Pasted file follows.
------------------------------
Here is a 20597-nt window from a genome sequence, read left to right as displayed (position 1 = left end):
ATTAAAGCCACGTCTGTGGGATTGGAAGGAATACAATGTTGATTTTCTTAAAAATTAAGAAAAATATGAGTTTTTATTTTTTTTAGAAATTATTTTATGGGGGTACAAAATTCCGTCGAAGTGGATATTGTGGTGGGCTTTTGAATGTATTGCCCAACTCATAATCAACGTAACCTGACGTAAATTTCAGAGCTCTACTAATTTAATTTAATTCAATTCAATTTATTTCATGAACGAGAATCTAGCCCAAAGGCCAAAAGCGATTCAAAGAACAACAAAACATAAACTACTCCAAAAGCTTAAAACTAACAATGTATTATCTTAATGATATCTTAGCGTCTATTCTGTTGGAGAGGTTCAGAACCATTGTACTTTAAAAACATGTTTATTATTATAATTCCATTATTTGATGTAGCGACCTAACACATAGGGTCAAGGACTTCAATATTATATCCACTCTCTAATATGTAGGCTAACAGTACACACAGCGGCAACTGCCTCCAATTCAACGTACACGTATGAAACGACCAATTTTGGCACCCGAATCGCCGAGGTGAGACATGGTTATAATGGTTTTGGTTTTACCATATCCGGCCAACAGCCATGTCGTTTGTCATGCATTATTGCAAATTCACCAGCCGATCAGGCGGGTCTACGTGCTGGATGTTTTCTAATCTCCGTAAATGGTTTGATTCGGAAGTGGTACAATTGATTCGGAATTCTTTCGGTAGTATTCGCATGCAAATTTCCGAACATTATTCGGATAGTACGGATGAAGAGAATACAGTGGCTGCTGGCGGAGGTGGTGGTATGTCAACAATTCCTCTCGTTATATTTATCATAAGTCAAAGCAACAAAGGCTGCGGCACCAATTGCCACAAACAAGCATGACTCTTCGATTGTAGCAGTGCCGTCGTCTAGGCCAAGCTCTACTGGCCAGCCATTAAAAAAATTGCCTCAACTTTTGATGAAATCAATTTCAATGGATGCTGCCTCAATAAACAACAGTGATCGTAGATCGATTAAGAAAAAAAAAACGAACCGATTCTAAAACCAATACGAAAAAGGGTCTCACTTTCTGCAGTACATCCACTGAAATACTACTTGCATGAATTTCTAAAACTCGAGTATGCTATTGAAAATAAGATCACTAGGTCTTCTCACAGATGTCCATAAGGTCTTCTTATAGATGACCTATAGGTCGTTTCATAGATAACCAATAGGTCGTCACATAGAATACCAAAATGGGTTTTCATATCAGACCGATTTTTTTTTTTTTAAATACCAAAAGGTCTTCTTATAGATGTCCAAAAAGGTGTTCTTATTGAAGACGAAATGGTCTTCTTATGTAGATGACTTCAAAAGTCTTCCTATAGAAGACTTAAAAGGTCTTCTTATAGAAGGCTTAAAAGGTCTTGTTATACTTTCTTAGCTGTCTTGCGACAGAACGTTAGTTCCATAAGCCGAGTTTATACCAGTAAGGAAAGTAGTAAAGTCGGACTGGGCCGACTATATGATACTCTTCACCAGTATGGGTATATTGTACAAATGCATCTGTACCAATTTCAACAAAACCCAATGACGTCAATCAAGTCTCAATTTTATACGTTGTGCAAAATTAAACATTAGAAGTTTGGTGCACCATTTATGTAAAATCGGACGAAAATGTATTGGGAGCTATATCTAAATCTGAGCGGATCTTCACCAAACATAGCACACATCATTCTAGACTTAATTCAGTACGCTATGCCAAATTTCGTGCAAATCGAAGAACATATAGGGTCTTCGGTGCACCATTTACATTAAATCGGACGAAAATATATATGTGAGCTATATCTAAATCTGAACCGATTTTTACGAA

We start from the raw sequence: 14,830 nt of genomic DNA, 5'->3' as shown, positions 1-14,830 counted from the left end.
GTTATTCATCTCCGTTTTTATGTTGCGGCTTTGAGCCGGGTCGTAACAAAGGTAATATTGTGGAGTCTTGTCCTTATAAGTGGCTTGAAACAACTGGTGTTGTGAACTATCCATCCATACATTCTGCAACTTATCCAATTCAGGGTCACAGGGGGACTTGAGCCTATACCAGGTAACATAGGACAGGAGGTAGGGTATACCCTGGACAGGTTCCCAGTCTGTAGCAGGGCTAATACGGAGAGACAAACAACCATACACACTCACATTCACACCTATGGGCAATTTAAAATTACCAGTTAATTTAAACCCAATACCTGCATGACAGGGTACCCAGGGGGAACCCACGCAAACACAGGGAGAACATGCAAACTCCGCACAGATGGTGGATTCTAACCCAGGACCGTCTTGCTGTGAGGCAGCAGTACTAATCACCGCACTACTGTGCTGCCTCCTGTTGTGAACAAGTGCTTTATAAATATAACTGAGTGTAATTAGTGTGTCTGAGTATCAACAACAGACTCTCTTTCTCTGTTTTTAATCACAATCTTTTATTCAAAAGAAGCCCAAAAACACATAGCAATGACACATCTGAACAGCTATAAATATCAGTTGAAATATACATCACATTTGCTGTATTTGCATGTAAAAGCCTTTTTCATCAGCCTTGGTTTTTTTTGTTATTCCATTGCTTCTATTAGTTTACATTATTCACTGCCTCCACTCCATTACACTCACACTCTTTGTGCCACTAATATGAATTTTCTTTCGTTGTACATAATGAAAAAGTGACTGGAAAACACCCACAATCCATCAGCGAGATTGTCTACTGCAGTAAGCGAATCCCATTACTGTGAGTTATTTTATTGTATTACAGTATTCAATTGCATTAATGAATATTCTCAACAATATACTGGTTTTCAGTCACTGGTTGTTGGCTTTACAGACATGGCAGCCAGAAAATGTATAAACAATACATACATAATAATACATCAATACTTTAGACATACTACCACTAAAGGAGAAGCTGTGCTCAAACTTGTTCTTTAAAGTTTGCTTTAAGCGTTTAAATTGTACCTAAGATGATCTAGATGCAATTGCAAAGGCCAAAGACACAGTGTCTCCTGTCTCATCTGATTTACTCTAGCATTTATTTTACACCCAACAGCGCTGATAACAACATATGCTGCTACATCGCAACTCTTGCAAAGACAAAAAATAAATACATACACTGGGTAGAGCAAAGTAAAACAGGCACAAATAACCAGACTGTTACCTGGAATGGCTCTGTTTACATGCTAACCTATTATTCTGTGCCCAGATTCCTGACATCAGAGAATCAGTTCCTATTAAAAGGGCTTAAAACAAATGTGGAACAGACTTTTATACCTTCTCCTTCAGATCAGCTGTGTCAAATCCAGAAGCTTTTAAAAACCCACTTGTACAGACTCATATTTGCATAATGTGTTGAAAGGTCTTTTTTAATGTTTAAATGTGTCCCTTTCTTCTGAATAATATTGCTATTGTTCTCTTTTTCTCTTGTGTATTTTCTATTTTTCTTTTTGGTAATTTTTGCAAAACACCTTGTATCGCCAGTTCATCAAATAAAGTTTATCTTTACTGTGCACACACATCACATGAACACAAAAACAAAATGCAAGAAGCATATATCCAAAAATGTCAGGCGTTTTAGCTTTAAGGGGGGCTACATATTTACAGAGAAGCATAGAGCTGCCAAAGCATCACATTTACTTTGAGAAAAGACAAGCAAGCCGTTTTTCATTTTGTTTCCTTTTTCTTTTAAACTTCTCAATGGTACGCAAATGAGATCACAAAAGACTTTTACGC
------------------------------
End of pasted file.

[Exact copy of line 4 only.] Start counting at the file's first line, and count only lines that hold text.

GTTATTCATCTCCGTTTTTATGTTGCGGCTTTGAGCCGGGTCGTAACAAAGGTAATATTGTGGAGTCTTGTCCTTATAAGTGGCTTGAAACAACTGGTGTTGTGAACTATCCATCCATACATTCTGCAACTTATCCAATTCAGGGTCACAGGGGGACTTGAGCCTATACCAGGTAACATAGGACAGGAGGTAGGGTATACCCTGGACAGGTTCCCAGTCTGTAGCAGGGCTAATACGGAGAGACAAACAACCATACACACTCACATTCACACCTATGGGCAATTTAAAATTACCAGTTAATTTAAACCCAATACCTGCATGACAGGGTACCCAGGGGGAACCCACGCAAACACAGGGAGAACATGCAAACTCCGCACAGATGGTGGATTCTAACCCAGGACCGTCTTGCTGTGAGGCAGCAGTACTAATCACCGCACTACTGTGCTGCCTCCTGTTGTGAACAAGTGCTTTATAAATATAACTGAGTGTAATTAGTGTGTCTGAGTATCAACAACAGACTCTCTTTCTCTGTTTTTAATCACAATCTTTTATTCAAAAGAAGCCCAAAAACACATAGCAATGACACATCTGAACAGCTATAAATATCAGTTGAAATATACATCACATTTGCTGTATTTGCATGTAAAAGCCTTTTTCATCAGCCTTGGTTTTTTTTGTTATTCCATTGCTTCTATTAGTTTACATTATTCACTGCCTCCACTCCATTACACTCACACTCTTTGTGCCACTAATATGAATTTTCTTTCGTTGTACATAATGAAAAAGTGACTGGAAAACACCCACAATCCATCAGCGAGATTGTCTACTGCAGTAAGCGAATCCCATTACTGTGAGTTATTTTATTGTATTACAGTATTCAATTGCATTAATGAATATTCTCAACAATATACTGGTTTTCAGTCACTGGTTGTTGGCTTTACAGACATGGCAGCCAGAAAATGTATAAACAATACATACATAATAATACATCAATACTTTAGACATACTACCACTAAAGGAGAAGCTGTGCTCAAACTTGTTCTTTAAAGTTTGCTTTAAGCGTTTAAATTGTACCTAAGATGATCTAGATGCAATTGCAAAGGCCAAAGACACAGTGTCTCCTGTCTCATCTGATTTACTCTAGCATTTATTTTACACCCAACAGCGCTGATAACAACATATGCTGCTACATCGCAACTCTTGCAAAGACAAAAAATAAATACATACACTGGGTAGAGCAAAGTAAAACAGGCACAAATAACCAGACTGTTACCTGGAATGGCTCTGTTTACATGCTAACCTATTATTCTGTGCCCAGATTCCTGACATCAGAGAATCAGTTCCTATTAAAAGGGCTTAAAACAAATGTGGAACAGACTTTTATACCTTCTCCTTCAGATCAGCTGTGTCAAATCCAGAAGCTTTTAAAAACCCACTTGTACAGACTCATATTTGCATAATGTGTTGAAAGGTCTTTTTTAATGTTTAAATGTGTCCCTTTCTTCTGAATAATATTGCTATTGTTCTCTTTTTCTCTTGTGTATTTTCTATTTTTCTTTTTGGTAATTTTTGCAAAACACCTTGTATCGCCAGTTCATCAAATAAAGTTTATCTTTACTGTGCACACACATCACATGAACACAAAAACAAAATGCAAGAAGCATATATCCAAAAATGTCAGGCGTTTTAGCTTTAAGGGGGGCTACATATTTACAGAGAAGCATAGAGCTGCCAAAGCATCACATTTACTTTGAGAAAAGACAAGCAAGCCGTTTTTCATTTTGTTTCCTTTTTCTTTTAAACTTCTCAATGGTACGCAAATGAGATCACAAAAGACTTTTACGC